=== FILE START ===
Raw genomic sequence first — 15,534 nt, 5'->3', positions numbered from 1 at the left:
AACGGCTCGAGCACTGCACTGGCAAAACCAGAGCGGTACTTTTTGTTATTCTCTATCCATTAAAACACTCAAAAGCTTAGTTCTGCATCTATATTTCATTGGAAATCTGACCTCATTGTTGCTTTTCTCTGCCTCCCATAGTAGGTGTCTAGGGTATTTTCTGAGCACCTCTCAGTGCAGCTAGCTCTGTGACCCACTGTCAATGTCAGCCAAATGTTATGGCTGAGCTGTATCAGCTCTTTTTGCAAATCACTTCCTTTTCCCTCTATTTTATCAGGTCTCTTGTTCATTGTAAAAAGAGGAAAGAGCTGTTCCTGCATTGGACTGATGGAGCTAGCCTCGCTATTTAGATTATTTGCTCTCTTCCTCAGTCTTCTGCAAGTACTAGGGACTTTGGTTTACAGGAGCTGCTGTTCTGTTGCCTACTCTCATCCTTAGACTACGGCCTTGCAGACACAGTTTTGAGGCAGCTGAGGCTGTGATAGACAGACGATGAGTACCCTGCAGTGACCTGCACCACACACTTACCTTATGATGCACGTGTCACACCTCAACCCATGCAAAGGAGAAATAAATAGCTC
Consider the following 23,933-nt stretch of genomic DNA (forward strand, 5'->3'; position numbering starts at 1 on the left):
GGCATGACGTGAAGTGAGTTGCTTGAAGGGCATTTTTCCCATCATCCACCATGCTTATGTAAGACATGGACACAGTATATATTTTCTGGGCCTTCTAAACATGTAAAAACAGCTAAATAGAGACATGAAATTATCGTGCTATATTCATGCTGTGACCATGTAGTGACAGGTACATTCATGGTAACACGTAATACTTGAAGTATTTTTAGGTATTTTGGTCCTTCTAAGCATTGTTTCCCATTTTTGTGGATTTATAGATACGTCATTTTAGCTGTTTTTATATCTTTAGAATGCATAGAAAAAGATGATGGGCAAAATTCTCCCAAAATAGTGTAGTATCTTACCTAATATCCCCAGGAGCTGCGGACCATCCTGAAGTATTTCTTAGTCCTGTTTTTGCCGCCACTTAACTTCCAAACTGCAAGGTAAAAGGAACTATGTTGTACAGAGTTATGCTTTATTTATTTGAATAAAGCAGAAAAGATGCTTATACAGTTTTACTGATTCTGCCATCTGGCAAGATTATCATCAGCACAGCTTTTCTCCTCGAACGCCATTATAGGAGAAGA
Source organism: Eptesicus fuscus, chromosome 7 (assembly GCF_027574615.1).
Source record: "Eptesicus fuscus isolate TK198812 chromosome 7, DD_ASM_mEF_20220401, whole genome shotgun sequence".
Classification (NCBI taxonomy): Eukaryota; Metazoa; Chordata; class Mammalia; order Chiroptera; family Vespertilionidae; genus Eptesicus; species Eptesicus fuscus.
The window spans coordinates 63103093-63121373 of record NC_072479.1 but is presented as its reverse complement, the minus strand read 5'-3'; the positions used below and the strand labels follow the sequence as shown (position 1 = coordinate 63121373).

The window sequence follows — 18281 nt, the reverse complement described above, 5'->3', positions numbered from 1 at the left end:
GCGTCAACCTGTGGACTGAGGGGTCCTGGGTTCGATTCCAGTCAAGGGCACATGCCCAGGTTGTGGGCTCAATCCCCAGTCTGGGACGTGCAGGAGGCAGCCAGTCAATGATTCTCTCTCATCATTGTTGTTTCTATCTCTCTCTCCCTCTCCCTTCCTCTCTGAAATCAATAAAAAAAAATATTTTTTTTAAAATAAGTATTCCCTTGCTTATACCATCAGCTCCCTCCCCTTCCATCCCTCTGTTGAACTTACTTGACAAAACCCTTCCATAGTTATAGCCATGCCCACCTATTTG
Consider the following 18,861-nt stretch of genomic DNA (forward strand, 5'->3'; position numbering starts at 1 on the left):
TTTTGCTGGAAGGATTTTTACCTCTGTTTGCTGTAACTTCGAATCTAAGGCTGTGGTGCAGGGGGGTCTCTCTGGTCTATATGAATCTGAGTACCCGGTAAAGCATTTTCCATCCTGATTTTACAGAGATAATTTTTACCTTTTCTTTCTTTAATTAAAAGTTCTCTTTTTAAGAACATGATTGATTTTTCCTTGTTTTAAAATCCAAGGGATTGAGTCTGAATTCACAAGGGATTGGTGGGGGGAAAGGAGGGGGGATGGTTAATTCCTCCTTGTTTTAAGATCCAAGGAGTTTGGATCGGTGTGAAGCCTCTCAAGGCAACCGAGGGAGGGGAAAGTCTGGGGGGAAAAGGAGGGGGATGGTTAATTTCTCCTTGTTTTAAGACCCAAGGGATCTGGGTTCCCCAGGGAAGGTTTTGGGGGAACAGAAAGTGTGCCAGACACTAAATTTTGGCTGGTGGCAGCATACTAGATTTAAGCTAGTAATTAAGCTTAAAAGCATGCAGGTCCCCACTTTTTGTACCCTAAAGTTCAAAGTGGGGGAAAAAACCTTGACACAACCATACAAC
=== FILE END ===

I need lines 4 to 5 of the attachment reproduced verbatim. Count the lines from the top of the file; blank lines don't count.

GGCATGACGTGAAGTGAGTTGCTTGAAGGGCATTTTTCCCATCATCCACCATGCTTATGTAAGACATGGACACAGTATATATTTTCTGGGCCTTCTAAACATGTAAAAACAGCTAAATAGAGACATGAAATTATCGTGCTATATTCATGCTGTGACCATGTAGTGACAGGTACATTCATGGTAACACGTAATACTTGAAGTATTTTTAGGTATTTTGGTCCTTCTAAGCATTGTTTCCCATTTTTGTGGATTTATAGATACGTCATTTTAGCTGTTTTTATATCTTTAGAATGCATAGAAAAAGATGATGGGCAAAATTCTCCCAAAATAGTGTAGTATCTTACCTAATATCCCCAGGAGCTGCGGACCATCCTGAAGTATTTCTTAGTCCTGTTTTTGCCGCCACTTAACTTCCAAACTGCAAGGTAAAAGGAACTATGTTGTACAGAGTTATGCTTTATTTATTTGAATAAAGCAGAAAAGATGCTTATACAGTTTTACTGATTCTGCCATCTGGCAAGATTATCATCAGCACAGCTTTTCTCCTCGAACGCCATTATAGGAGAAGA
Source organism: Eptesicus fuscus, chromosome 7 (assembly GCF_027574615.1).